'Smart' Signals Could Make Commute Faster & Safer

Survey Calls U.S. Traffic Signals Inefficient

Survey Calls U.S. Traffic Signals Inefficient

The concept of 'smart cities' based on the 'Internet of Things' idea, could soon make it a lot easier, safer, and more efficient to drive down the highway, experts told a conference sponsored by San Antonio's innovative EPIcenter for energy research, News Radio 1200 WOAI reports.

Bill Pugh with 'Smart Connections Consulting' told the group of tech and CPS Energy officials at the Pearl Stable that an effort is underway to adopt smart traffic signals, which will be able to actually 'connect' with oncoming cars.

"The intersection will communicate with itself and say 'there's nobody there, turn green'," he said.  "That means your wait time will be improved."

He says this will solve a problem that has vexed drivers for decades--why you have to wait at a red light when there are no oncoming vehicles to be seen.  Pugh says it will also drastically improve the efficiency of the streets, which means less need for new street construction.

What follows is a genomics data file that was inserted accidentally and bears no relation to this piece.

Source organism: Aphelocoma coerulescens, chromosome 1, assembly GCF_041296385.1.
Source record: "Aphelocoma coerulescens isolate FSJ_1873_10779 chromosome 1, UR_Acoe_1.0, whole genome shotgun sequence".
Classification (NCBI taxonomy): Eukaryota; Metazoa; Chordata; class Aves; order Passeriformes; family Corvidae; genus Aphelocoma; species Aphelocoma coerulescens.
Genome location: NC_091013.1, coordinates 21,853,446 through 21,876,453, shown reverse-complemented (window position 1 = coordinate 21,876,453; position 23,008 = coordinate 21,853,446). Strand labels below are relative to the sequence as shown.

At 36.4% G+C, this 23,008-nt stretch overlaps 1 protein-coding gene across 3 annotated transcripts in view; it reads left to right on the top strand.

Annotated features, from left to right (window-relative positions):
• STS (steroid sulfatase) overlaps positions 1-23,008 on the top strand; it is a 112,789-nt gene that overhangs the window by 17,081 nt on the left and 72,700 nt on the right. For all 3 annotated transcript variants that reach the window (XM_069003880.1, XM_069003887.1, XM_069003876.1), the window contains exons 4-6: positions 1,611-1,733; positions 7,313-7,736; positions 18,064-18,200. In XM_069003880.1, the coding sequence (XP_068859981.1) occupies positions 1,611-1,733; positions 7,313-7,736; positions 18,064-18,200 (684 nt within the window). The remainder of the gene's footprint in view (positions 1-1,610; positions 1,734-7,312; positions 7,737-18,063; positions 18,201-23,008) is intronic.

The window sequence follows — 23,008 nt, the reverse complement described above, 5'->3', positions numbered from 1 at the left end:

He says something else that 'smart' traffic signals could do is to 'see' an accident' that is about to happen' and stop it.

"Holding that yellow light, so the car can get through so you don't end up with a horrible accident," he said.

Pugh says the 'car to intersection' and 'intersection to intersection' technology to make these safety and efficiency steps a reality is currently in place and he says we could be seeing 'smart traffic signals' on our roadways within two years.

EPIcenter is an innovative research and development incubator which is focused on the development of the new energy of the future.  It is currently rebuilding the historic Mission Road Power Station on the city's near south side as a center to bring together investors, engineers, researchers and students to come up with energy ideas for the 21st Century.

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